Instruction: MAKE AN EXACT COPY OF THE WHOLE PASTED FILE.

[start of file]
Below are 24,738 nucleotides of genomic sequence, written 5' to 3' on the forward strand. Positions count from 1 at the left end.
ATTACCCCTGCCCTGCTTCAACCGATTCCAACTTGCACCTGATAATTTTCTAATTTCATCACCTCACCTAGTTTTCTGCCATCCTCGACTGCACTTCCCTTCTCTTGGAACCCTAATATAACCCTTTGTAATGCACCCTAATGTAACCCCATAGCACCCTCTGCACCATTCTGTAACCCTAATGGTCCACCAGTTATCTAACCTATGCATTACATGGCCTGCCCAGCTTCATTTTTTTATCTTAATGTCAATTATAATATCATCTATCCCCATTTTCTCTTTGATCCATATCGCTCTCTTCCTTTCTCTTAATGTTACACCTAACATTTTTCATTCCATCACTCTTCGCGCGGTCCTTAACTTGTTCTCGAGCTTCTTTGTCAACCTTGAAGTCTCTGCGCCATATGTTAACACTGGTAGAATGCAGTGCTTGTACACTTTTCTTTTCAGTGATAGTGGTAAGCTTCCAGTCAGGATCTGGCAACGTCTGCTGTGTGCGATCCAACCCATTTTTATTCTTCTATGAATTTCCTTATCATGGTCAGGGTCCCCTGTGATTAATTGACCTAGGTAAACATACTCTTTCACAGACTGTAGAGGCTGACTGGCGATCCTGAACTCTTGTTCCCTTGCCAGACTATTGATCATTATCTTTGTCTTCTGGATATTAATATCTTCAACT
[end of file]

Below are 24,738 nucleotides of genomic sequence, written 5' to 3' on the forward strand. Positions count from 1 at the left end.
ATTACCCCTGCCCTGCTTCAACCGATTCCAACTTGCACCTGATAATTTTCTAATTTCATCACCTCACCTAGTTTTCTGCCATCCTCGACTGCACTTCCCTTCTCTTGGAACCCTAATATAACCCTTTGTAATGCACCCTAATGTAACCCCATAGCACCCTCTGCACCATTCTGTAACCCTAATGGTCCACCAGTTATCTAACCTATGCATTACATGGCCTGCCCAGCTTCATTTTTTTATCTTAATGTCAATTATAATATCATCTATCCCCATTTTCTCTTTGATCCATATCGCTCTCTTCCTTTCTCTTAATGTTACACCTAACATTTTTCATTCCATCACTCTTCGCGCGGTCCTTAACTTGTTCTCGAGCTTCTTTGTCAACCTTGAAGTCTCTGCGCCATATGTTAACACTGGTAGAATGCAGTGCTTGTACACTTTTCTTTTCAGTGATAGTGGTAAGCTTCCAGTCAGGATCTGGCAACGTCTGCTGTGTGCGATCCAACCCATTTTTATTCTTCTATGAATTTCCTTATCATGGTCAGGGTCCCCTGTGATTAATTGACCTAGGTAAACATACTCTTTCACAGACTGTAGAGGCTGACTGGCGATCCTGAACTCTTGTTCCCTTGCCAGACTATTGATCATTATCTTTGTCTTCTGGATATTAATATCTTCAACT